Beauty Marks: A History Lesson


I don’t know when my beauty mark first appeared, but I do know it was some time before I could tell the difference between left and right. Now it resides just above my mouth on the right side of my face, and when I was a kid, the only way I could be really sure I’d turned to the right was by touching the mole first. Weird tic, no doubt, but it worked.

Now I more or less forget about it, outside of spacey moments when someone asks me to turn at a traffic light or move this way or that for a photograph. But once, after a bad sunburn sent me to the dermatologist, the doctor asked if I wanted to have it removed—not because it was cancerous, just because it was there—and I left her office in a huff. My beauty mark is a part of me! If it wasn’t dangerous, it wasn’t going anywhere. There was comfort in this certainty.

Call it what you will—birth mark, beauty mark, or overachieving freckle. A mole by any other name would be just a mole…but a mole of distinction? Interpreters of old believed there was more to these spots than met the eye. Let's explore, shall we?

*Everything always starts with a jealous God

The mythical explanation of antiquity was that the gods, concerned that some mortals were just too beautiful, sent dark spots down to mar pretty faces. Meanwhile, on our earthly plane, scribes were writing about “olives of the body,” attemping to deduce the science of moles. They came up with a guide: a mark near the mouth indicated gluttonous tendencies; one on the neck foretold a possible future beheading, and so on. Hippocrates, the father of modern medicine, developed a more complicated system of mole mapping informed by astrology. And even though flawless skin was always preferred, Romans would apply leather patches to disguise pockmarks or scars as beauty marks instead.

*A royal game of telephone

Medieval Europe, always the downer of any historical round-up, saw moles as evidence that the devil had entered a body—this is why witches are imagined with hairy moles on their gnarled noses or chins.

The mood lightened up by the 18th century, when moles were all the rage in the royal courts of Europe. Courtiers of both sexes would wear artificial beauty marks called mouches (French for “flies'). These adhesive patches were made of silk, taffeta, or velvet, and came in a variety of shapes—including hearts, spades, clubs, even tableaus (an entire horse-drawn carriage-shaped patch has been documented). They were so popular in Venice that an entire street—Calle de le Moschete—was dedicated to vendors of paste-on birthmarks.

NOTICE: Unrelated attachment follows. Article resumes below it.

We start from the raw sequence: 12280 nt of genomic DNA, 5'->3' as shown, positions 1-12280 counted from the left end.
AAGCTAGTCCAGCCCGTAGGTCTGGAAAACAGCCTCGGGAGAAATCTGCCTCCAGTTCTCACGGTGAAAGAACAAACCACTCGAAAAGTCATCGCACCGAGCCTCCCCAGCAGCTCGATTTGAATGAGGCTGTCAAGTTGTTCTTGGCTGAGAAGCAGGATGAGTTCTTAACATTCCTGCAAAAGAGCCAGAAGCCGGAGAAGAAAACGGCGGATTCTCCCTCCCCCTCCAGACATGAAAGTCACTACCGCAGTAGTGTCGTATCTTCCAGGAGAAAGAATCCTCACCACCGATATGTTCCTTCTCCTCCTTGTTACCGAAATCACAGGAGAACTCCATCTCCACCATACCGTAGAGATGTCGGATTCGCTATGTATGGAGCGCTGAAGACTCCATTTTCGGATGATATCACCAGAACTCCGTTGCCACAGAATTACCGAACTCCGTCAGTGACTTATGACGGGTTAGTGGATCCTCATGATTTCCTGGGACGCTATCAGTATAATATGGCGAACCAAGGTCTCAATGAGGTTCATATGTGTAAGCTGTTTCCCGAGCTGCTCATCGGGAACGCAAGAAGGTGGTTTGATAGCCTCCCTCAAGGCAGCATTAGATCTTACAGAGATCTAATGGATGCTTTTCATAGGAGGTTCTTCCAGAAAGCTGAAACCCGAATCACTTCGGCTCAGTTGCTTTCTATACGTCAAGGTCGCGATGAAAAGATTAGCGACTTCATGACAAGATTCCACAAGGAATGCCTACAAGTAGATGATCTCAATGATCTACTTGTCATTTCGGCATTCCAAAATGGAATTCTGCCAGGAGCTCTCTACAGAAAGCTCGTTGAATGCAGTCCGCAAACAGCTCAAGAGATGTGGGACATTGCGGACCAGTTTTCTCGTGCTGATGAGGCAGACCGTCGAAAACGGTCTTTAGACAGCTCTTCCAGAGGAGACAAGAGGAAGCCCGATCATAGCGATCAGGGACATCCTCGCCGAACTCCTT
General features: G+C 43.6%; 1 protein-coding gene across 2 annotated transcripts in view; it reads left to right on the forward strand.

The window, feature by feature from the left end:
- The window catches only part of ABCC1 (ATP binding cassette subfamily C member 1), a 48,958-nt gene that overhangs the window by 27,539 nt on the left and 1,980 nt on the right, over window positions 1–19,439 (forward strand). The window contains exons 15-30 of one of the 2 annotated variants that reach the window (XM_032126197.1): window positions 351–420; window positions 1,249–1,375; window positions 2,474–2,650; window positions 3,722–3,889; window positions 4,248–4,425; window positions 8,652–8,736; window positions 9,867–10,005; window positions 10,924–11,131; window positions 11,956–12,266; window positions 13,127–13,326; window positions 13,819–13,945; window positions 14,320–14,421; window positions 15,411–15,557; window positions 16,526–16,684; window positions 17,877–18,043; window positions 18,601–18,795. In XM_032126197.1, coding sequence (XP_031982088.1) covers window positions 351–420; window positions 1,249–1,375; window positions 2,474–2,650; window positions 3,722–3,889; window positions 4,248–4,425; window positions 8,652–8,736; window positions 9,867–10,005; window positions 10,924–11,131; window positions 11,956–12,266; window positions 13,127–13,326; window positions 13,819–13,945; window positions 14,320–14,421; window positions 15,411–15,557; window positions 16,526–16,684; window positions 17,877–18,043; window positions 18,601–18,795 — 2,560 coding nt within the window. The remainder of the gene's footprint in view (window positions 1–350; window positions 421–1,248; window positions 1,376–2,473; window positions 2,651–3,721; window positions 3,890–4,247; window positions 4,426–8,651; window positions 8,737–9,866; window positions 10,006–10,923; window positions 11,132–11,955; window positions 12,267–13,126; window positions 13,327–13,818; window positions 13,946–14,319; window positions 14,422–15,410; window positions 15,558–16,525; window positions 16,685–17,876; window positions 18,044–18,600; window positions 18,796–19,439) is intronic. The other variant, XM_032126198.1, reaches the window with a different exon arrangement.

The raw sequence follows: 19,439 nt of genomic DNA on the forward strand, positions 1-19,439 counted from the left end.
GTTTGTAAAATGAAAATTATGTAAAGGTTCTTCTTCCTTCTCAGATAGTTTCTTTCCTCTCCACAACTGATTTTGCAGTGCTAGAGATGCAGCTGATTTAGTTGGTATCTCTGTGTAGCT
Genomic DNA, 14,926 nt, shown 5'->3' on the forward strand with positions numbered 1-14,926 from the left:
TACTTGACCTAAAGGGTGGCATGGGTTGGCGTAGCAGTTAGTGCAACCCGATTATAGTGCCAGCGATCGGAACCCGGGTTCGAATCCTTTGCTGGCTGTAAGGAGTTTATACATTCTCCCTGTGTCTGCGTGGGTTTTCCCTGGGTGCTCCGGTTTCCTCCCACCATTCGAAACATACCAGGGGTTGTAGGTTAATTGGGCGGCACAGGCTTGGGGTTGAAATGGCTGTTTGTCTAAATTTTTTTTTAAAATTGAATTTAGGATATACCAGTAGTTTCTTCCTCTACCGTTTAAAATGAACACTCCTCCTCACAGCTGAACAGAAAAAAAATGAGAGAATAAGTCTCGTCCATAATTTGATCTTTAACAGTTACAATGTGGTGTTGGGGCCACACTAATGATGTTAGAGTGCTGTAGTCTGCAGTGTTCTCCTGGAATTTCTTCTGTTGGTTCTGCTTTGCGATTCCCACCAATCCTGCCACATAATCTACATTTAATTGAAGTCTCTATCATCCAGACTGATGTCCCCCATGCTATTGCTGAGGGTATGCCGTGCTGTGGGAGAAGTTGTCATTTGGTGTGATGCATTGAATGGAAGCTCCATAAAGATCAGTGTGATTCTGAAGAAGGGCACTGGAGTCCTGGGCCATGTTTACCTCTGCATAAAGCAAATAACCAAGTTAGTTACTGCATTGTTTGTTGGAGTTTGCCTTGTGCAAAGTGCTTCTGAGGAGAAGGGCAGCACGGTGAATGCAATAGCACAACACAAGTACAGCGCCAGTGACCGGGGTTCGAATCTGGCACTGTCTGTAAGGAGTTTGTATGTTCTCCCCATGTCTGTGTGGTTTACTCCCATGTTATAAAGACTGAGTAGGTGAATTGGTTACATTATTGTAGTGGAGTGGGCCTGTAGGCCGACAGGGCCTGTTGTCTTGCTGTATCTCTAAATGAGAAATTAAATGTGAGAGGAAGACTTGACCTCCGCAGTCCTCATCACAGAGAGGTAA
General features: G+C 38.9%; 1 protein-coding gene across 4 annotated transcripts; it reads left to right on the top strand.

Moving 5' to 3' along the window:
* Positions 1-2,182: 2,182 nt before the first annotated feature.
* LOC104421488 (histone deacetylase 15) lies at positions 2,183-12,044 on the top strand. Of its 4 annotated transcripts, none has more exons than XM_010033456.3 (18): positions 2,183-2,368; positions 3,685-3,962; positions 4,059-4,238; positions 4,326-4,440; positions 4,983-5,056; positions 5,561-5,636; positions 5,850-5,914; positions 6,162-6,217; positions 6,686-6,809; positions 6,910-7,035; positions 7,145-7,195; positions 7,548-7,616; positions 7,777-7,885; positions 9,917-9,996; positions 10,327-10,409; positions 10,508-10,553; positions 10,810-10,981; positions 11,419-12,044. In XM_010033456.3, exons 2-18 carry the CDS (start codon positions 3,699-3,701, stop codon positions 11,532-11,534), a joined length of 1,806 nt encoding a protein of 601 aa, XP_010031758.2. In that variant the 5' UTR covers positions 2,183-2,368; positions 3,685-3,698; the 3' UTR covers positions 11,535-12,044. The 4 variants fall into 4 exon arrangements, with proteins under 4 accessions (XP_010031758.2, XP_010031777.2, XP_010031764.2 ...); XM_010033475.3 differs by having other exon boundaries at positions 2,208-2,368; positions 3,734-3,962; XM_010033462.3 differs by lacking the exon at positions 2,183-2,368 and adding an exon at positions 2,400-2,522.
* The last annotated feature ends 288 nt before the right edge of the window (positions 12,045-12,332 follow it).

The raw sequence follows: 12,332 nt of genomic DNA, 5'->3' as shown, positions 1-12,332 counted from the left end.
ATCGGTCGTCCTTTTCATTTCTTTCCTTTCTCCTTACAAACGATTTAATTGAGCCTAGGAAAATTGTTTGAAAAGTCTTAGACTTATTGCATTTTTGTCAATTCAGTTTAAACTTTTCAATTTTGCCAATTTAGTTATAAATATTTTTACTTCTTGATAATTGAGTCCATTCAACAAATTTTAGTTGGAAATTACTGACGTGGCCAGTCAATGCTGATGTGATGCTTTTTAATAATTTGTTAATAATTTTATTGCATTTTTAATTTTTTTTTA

Placement was a language unto itself; the infamous mistress of Louis XV, Madame Du Barry, created a crib sheet for mouche-decoding. A mouche on the cheek meant you were a flirt, while one near the lower lip suggested you were discreet (but still wanted to let everyone know it). Even private messages were sent via beauty mark. In Spain, one suitor learned the status of his beloved’s relationship with another man by reading her face: a patch on her right temple let him know a break-up was on the horizon and she would soon be back on the market. It certainly sounds like a fun game, which you and your loved ones can play at home with the help of Bell’occhio’s Mouches Pour Bal, Hottiedots, Marbella’s Beauty Mark, or just some strategic waterproof eyeliner application.

*Read my face

In some Eastern traditions, moles are seen as symbols of luck. Mian Xiang, the Chinese practice of face reading, views red and black moles as auspicious and dull or brown moles as bad omens. Spontaneous bleeding or sudden appearance? You better watch yourself. A Mian Xiang reading of my face suggests I may “tend to have foot problems' and will “need to prevent water-related accidents,” but could also have a balanced and successful life, and be rich, famous, and enjoy a lavish lifestyle. I’m crossing my fingers for that last one.

*Ms. Pac-Man, the ultimate sex symbol

In America, early film starlets like Clara Bow and Jean Harlow sported migrating spots that ushered in the celebrity beauty mark to rule them all: Marilyn Monroe’s. As Norma Jeane, it was just a faint freckle on her cheek. In the '60s, Elizabeth Taylor, Etta James, and Edie Sedgwick sported beauty marks that seemed to grow bolder as their stars rose. The '70s featured the spunky moles of Goldie Hawn and post-yé-yé France Gall. And the beauty mark of the '80s projected a sultry-smutty glamour on the lips of Madonna and Cindy Crawford—a look later channeled via piercing by Amy Winehouse and tattooing à la Dita Von Teese. Meanwhile, Ms. Pac-Man was cast as coquette in 1982 with an 8-bit beauty mark and a bright red bow and has been going strong ever since.

Plenty of celebrities have opted for removal—Sarah Jessica Parker, Madonna, and Enrique Iglesias, to name a few. And given the very real dangers of skin cancer, it’s hardly a choice you can fault them for making. SJP, for her part, worried after fans admonished her for “getting rid of her trademark,” A valid concern, only made more interesting by the occasions when magazines opt to erase celebrity beauty marks and freckles for the sake of cover art. Recent Top Shelf-er Lilly Hartley expressed frustration with the practice—even going as far as to demand it's replacement on her face. Which goes to show what's been true in the case of beauty marks since antiquity: Beauty may be in the eye of the beholder, but a beauty mark is what you make of it.

—Lauren Maas

Photos via Vogue Paris, Lula , Lynch/Forst Productions, Paramount Pictures, The Cut , Genlux , Oyster , Twentieth Century Fox Film Coporation , Mark Abrahams, Clash , MGM Studios , Paper , Vanity Fair , Interview Russia , Paramount Vantage , V Magazine , Nickolas Muray, Vogue Australia , Dior, W Magazine , Sony Pictures , and Alexander Wang.